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The Disaster Artist: My Life Inside The Room, the Greatest Bad Movie Ever Made
Greg Sestero, Tom Bissell
Progress: 27/268 pages
Robert Harris
Awakening of the Heart: Essential Buddhist Sutras and Commentaries
Thich Nhat Hanh

A Midwinter Prince

A Midwinter Prince - Harper Fox Holy crap this is a good novel.

Laurie is an upper-class young man, his mother comes from a noble family in France, and his father is filthy rich. One night while waiting for his chauffeur he meets Sasha, a homeless boy who is homeless for spoilery reasons. The connection between them is instantaneous and palpable, Laurie finds himself stepping outside his world of operas and cramming to help Sasha, and Sasha finds himself trusting Laurie, perhaps the first person he's trusted since he was a child. It all comes to a head when Laurie's sister disappears and Sasha's past catches up to him.

In particular I like the love scenes, it's very hard to write sex scenes that are beautiful and detailed without being overly flowery or gross, but Fox manages to carry it off. We get a strong sense of two young men, both damaged in their own ways, learning how to love and protect one another, just as they learn how to protect, or not protect, their families.

Another thing I liked were Laurie's parents. At no point is Laurie's father stereotypically evil, he had his good points as well, and we can really understand and sympathize with Laurie's dilemma as he tries to balance the memories of the father he loves with the reality of what Sir William actually is. You can see why it's hard for a person to leave an abusive relationship, Laurie fears his father, but he also loves him and he doesn't want to hurt his sister or mother. It takes some pushing from Sasha and a confrontation with Sir William to show Laurie that he wasn't protecting anyone by staying at home. Laurie's mother initially comes off as very weak, almost consumed by her husband and addicted to prescription medication but she takes the drastic measure of kidnapping her own daughter and sending Clara to her sister in France after William beats Laurie nearly to death. In order to do this she frames Sasha. While it might be easy to hate her for that, both Laurie and Sasha realize that she is simply doing what any mother would do to protect her child--even if she couldn't protect Laurie at least Clara would be safe. They make for interesting antagonists, not one-sided McEvil villains by any means, even if William is throughly detestable.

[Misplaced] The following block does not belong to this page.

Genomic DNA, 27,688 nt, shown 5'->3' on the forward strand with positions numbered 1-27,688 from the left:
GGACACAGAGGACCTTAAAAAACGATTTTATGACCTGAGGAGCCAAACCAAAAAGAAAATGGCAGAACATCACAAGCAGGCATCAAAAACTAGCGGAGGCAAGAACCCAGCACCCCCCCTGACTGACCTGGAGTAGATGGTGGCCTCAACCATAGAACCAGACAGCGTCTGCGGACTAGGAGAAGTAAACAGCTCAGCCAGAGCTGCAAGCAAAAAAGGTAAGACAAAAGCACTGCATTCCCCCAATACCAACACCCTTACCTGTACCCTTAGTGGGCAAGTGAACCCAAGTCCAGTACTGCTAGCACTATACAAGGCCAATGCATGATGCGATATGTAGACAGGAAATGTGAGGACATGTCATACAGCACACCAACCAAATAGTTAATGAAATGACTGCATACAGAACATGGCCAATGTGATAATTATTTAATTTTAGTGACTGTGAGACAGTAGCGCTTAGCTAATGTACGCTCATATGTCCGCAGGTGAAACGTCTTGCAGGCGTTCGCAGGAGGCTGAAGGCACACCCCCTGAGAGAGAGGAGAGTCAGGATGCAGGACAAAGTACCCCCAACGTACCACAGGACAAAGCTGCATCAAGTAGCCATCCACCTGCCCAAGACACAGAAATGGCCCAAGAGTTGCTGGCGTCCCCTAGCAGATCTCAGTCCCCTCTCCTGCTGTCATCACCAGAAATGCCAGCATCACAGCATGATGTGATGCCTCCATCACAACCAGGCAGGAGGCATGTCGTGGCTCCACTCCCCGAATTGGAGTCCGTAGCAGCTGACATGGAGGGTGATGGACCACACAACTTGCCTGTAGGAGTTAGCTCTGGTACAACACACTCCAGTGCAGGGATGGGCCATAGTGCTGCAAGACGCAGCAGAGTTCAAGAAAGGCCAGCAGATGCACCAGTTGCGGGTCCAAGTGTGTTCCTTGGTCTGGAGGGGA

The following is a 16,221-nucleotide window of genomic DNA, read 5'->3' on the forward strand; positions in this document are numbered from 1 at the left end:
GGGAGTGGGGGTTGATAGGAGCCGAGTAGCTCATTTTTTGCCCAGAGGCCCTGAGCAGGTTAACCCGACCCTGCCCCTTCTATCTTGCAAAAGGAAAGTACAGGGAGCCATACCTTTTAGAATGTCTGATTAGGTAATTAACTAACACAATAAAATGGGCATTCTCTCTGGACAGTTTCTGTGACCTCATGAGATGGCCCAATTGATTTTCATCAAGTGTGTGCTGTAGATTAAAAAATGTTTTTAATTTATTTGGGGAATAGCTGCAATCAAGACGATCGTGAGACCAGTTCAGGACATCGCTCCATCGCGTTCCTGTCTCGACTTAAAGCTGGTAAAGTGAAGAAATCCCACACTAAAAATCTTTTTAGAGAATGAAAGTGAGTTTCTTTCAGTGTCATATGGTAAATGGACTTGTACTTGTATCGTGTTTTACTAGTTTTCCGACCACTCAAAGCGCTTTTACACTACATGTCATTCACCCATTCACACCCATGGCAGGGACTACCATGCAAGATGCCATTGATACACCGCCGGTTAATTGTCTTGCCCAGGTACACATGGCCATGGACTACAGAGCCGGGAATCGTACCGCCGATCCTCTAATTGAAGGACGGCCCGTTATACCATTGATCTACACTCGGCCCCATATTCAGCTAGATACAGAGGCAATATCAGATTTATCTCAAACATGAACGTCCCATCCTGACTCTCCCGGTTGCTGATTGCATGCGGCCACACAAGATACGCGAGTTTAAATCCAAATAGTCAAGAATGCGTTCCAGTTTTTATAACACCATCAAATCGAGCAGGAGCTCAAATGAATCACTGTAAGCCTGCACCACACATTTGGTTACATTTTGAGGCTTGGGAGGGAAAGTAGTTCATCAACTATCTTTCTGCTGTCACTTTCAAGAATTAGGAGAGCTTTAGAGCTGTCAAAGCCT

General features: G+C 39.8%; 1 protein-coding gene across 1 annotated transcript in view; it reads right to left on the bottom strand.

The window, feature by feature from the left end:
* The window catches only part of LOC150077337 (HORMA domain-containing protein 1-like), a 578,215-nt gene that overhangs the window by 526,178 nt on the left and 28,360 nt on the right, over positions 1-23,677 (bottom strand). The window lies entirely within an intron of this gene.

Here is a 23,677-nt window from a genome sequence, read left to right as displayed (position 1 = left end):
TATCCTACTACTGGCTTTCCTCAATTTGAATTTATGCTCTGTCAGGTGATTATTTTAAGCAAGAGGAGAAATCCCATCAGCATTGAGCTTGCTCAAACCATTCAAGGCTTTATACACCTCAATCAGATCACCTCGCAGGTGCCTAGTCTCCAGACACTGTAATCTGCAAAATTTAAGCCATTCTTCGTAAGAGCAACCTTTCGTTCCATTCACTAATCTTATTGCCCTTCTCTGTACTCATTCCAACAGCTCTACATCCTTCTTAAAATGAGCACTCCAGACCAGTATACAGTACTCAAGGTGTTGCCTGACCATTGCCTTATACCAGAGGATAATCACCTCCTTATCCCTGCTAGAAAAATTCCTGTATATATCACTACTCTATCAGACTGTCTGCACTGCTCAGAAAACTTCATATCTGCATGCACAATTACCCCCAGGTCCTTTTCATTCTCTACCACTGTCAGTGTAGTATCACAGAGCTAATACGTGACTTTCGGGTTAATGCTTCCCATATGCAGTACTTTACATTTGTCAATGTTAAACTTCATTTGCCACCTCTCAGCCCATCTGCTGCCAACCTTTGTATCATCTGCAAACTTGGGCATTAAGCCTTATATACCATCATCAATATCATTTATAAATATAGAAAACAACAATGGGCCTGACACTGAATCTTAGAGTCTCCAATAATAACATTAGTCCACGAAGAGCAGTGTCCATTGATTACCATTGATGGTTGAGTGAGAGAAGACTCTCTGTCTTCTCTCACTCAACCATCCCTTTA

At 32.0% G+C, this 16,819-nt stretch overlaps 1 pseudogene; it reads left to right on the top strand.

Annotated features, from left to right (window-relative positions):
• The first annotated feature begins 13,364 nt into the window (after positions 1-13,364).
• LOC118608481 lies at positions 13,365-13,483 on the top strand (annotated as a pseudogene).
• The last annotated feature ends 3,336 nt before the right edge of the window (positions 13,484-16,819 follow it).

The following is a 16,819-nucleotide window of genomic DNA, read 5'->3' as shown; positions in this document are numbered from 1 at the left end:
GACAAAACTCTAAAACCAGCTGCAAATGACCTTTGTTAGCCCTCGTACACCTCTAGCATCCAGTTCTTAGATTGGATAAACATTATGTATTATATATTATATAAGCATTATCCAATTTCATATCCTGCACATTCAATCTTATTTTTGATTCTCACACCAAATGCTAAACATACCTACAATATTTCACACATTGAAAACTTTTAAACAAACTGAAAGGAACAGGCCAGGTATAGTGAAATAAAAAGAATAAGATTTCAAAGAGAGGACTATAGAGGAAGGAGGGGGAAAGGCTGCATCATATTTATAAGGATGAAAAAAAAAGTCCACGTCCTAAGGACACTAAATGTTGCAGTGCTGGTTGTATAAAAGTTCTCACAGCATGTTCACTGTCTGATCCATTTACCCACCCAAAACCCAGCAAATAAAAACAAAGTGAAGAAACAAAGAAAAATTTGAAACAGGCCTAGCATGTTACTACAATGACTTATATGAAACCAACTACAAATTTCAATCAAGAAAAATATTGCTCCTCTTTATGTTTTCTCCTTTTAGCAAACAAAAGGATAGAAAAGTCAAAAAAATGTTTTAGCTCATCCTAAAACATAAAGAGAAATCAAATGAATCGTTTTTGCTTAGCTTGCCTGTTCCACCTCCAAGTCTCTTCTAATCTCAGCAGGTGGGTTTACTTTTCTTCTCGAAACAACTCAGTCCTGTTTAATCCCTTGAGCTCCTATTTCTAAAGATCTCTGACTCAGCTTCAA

The one thing that I felt was slightly false was Laurie's acting ability. While I do buy him being a talented actor, he still had very little experience actually acting on stage, besides the seasonal pantomime, even if he did have a lot of experience working behind the scenes. I can see him being good, but not an immediate genius. It did get his character out of a sticky situation financially, and makes for better drama then him, say, getting a job as part of the stage crew (which he had a lot more experience doing), but getting the lead role in Hamlet, even for community theater, and then a full time gig on Le Miz (even if it was a bit role in the chorus) as his first and second jobs? I really don't buy it. Still, that was the only off-note for me, and I could easily ignore it in favor of everything else that was going on.

This is truly an outstanding novel. After reading this book and Scrap Metal I am now a huge fan of this author.